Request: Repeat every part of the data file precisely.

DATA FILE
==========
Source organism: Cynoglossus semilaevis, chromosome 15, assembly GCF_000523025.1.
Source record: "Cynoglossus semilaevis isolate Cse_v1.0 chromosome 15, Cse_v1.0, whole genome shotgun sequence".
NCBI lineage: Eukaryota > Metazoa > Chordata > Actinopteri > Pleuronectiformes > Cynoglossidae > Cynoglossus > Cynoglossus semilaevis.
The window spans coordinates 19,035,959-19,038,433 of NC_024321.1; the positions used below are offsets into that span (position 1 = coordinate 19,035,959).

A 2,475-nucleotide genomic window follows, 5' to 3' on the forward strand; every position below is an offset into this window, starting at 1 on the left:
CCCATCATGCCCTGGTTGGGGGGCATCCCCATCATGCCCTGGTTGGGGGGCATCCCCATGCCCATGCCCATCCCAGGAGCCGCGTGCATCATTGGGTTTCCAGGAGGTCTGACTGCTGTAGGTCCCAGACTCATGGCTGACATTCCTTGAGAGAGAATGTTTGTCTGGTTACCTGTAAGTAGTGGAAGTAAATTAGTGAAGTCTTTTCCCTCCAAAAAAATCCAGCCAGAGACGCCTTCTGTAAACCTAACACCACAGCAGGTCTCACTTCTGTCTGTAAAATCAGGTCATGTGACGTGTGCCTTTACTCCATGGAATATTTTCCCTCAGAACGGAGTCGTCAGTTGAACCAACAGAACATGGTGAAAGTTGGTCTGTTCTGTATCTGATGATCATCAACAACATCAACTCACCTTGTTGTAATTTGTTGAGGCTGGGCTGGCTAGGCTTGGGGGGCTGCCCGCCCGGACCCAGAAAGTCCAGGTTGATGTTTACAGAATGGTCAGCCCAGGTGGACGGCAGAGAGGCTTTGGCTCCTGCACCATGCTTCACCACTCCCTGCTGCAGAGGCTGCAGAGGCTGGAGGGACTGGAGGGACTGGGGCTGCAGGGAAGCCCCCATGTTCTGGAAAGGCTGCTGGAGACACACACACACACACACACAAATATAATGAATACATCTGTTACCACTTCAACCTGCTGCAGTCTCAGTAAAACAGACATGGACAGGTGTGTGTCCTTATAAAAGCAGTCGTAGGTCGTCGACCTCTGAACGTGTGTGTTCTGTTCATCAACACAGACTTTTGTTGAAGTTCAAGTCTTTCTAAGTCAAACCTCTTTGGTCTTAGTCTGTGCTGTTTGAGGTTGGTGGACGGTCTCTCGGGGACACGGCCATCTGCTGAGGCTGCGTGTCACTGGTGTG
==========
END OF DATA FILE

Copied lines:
Source organism: Cynoglossus semilaevis, chromosome 15, assembly GCF_000523025.1.
Source record: "Cynoglossus semilaevis isolate Cse_v1.0 chromosome 15, Cse_v1.0, whole genome shotgun sequence".
NCBI lineage: Eukaryota > Metazoa > Chordata > Actinopteri > Pleuronectiformes > Cynoglossidae > Cynoglossus > Cynoglossus semilaevis.
The window spans coordinates 19,035,959-19,038,433 of NC_024321.1; the positions used below are offsets into that span (position 1 = coordinate 19,035,959).

A 2,475-nucleotide genomic window follows, 5' to 3' on the forward strand; every position below is an offset into this window, starting at 1 on the left:
CCCATCATGCCCTGGTTGGGGGGCATCCCCATCATGCCCTGGTTGGGGGGCATCCCCATGCCCATGCCCATCCCAGGAGCCGCGTGCATCATTGGGTTTCCAGGAGGTCTGACTGCTGTAGGTCCCAGACTCATGGCTGACATTCCTTGAGAGAGAATGTTTGTCTGGTTACCTGTAAGTAGTGGAAGTAAATTAGTGAAGTCTTTTCCCTCCAAAAAAATCCAGCCAGAGACGCCTTCTGTAAACCTAACACCACAGCAGGTCTCACTTCTGTCTGTAAAATCAGGTCATGTGACGTGTGCCTTTACTCCATGGAATATTTTCCCTCAGAACGGAGTCGTCAGTTGAACCAACAGAACATGGTGAAAGTTGGTCTGTTCTGTATCTGATGATCATCAACAACATCAACTCACCTTGTTGTAATTTGTTGAGGCTGGGCTGGCTAGGCTTGGGGGGCTGCCCGCCCGGACCCAGAAAGTCCAGGTTGATGTTTACAGAATGGTCAGCCCAGGTGGACGGCAGAGAGGCTTTGGCTCCTGCACCATGCTTCACCACTCCCTGCTGCAGAGGCTGCAGAGGCTGGAGGGACTGGAGGGACTGGGGCTGCAGGGAAGCCCCCATGTTCTGGAAAGGCTGCTGGAGACACACACACACACACACACAAATATAATGAATACATCTGTTACCACTTCAACCTGCTGCAGTCTCAGTAAAACAGACATGGACAGGTGTGTGTCCTTATAAAAGCAGTCGTAGGTCGTCGACCTCTGAACGTGTGTGTTCTGTTCATCAACACAGACTTTTGTTGAAGTTCAAGTCTTTCTAAGTCAAACCTCTTTGGTCTTAGTCTGTGCTGTTTGAGGTTGGTGGACGGTCTCTCGGGGACACGGCCATCTGCTGAGGCTGCGTGTCACTGGTGTG